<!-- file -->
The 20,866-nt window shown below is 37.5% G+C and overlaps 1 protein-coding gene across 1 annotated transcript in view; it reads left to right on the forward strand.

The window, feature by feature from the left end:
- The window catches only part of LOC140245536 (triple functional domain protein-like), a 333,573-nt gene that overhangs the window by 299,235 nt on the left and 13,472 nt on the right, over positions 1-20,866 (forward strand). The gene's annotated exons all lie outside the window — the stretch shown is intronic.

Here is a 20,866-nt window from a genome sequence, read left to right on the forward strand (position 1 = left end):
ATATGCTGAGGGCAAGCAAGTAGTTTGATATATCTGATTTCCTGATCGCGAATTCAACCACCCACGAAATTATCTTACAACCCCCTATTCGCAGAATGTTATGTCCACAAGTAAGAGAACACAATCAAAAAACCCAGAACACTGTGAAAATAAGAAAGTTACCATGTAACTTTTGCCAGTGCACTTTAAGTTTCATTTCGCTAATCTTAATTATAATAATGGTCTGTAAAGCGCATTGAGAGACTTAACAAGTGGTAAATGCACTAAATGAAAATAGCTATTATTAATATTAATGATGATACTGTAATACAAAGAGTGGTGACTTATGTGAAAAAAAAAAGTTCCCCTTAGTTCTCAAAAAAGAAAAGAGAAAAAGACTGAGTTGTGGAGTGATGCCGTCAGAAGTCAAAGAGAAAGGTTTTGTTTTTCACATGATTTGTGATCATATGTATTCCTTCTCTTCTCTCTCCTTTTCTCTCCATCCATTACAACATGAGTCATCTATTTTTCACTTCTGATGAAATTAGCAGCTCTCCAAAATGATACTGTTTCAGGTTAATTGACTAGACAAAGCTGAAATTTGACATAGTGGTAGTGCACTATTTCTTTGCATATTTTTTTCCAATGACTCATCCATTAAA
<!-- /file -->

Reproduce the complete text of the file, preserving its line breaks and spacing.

The 20,866-nt window shown below is 37.5% G+C and overlaps 1 protein-coding gene across 1 annotated transcript in view; it reads left to right on the forward strand.

The window, feature by feature from the left end:
- The window catches only part of LOC140245536 (triple functional domain protein-like), a 333,573-nt gene that overhangs the window by 299,235 nt on the left and 13,472 nt on the right, over positions 1-20,866 (forward strand). The gene's annotated exons all lie outside the window — the stretch shown is intronic.

Here is a 20,866-nt window from a genome sequence, read left to right on the forward strand (position 1 = left end):
ATATGCTGAGGGCAAGCAAGTAGTTTGATATATCTGATTTCCTGATCGCGAATTCAACCACCCACGAAATTATCTTACAACCCCCTATTCGCAGAATGTTATGTCCACAAGTAAGAGAACACAATCAAAAAACCCAGAACACTGTGAAAATAAGAAAGTTACCATGTAACTTTTGCCAGTGCACTTTAAGTTTCATTTCGCTAATCTTAATTATAATAATGGTCTGTAAAGCGCATTGAGAGACTTAACAAGTGGTAAATGCACTAAATGAAAATAGCTATTATTAATATTAATGATGATACTGTAATACAAAGAGTGGTGACTTATGTGAAAAAAAAAAGTTCCCCTTAGTTCTCAAAAAAGAAAAGAGAAAAAGACTGAGTTGTGGAGTGATGCCGTCAGAAGTCAAAGAGAAAGGTTTTGTTTTTCACATGATTTGTGATCATATGTATTCCTTCTCTTCTCTCTCCTTTTCTCTCCATCCATTACAACATGAGTCATCTATTTTTCACTTCTGATGAAATTAGCAGCTCTCCAAAATGATACTGTTTCAGGTTAATTGACTAGACAAAGCTGAAATTTGACATAGTGGTAGTGCACTATTTCTTTGCATATTTTTTTCCAATGACTCATCCATTAAA